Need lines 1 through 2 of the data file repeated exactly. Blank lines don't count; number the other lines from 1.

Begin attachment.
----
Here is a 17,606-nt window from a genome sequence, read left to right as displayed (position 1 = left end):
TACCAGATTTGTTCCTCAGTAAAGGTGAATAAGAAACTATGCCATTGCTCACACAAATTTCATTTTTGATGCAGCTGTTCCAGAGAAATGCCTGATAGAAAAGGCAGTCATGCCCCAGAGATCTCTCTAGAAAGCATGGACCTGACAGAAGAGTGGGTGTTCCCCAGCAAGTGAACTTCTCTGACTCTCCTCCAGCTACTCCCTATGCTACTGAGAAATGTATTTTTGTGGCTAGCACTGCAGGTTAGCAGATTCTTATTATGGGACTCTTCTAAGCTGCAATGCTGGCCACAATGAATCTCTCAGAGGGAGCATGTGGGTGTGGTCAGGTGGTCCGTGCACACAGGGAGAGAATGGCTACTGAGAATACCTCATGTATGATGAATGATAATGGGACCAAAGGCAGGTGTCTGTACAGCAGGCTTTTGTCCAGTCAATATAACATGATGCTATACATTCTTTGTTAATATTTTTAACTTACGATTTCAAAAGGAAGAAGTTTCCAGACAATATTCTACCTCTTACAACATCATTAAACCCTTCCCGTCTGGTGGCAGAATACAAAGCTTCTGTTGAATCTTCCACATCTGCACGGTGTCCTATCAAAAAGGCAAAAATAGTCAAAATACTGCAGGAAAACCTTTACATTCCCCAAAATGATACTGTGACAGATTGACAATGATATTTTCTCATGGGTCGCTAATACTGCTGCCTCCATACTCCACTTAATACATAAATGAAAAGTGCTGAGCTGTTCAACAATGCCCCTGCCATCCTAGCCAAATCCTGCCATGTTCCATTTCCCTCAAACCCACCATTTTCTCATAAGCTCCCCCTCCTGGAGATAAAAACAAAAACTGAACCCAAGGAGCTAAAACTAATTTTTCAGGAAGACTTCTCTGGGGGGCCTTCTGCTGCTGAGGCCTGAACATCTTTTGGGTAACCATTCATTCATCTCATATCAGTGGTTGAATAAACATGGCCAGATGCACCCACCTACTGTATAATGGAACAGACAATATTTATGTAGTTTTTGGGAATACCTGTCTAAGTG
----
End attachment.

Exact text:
Here is a 17,606-nt window from a genome sequence, read left to right as displayed (position 1 = left end):
TACCAGATTTGTTCCTCAGTAAAGGTGAATAAGAAACTATGCCATTGCTCACACAAATTTCATTTTTGATGCAGCTGTTCCAGAGAAATGCCTGATAGAAAAGGCAGTCATGCCCCAGAGATCTCTCTAGAAAGCATGGACCTGACAGAAGAGTGGGTGTTCCCCAGCAAGTGAACTTCTCTGACTCTCCTCCAGCTACTCCCTATGCTACTGAGAAATGTATTTTTGTGGCTAGCACTGCAGGTTAGCAGATTCTTATTATGGGACTCTTCTAAGCTGCAATGCTGGCCACAATGAATCTCTCAGAGGGAGCATGTGGGTGTGGTCAGGTGGTCCGTGCACACAGGGAGAGAATGGCTACTGAGAATACCTCATGTATGATGAATGATAATGGGACCAAAGGCAGGTGTCTGTACAGCAGGCTTTTGTCCAGTCAATATAACATGATGCTATACATTCTTTGTTAATATTTTTAACTTACGATTTCAAAAGGAAGAAGTTTCCAGACAATATTCTACCTCTTACAACATCATTAAACCCTTCCCGTCTGGTGGCAGAATACAAAGCTTCTGTTGAATCTTCCACATCTGCACGGTGTCCTATCAAAAAGGCAAAAATAGTCAAAATACTGCAGGAAAACCTTTACATTCCCCAAAATGATACTGTGACAGATTGACAATGATATTTTCTCATGGGTCGCTAATACTGCTGCCTCCATACTCCACTTAATACATAAATGAAAAGTGCTGAGCTGTTCAACAATGCCCCTGCCATCCTAGCCAAATCCTGCCATGTTCCATTTCCCTCAAACCCACCATTTTCTCATAAGCTCCCCCTCCTGGAGATAAAAACAAAAACTGAACCCAAGGAGCTAAAACTAATTTTTCAGGAAGACTTCTCTGGGGGGCCTTCTGCTGCTGAGGCCTGAACATCTTTTGGGTAACCATTCATTCATCTCATATCAGTGGTTGAATAAACATGGCCAGATGCACCCACCTACTGTATAATGGAACAGACAATATTTATGTAGTTTTTGGGAATACCTGTCTAAGTG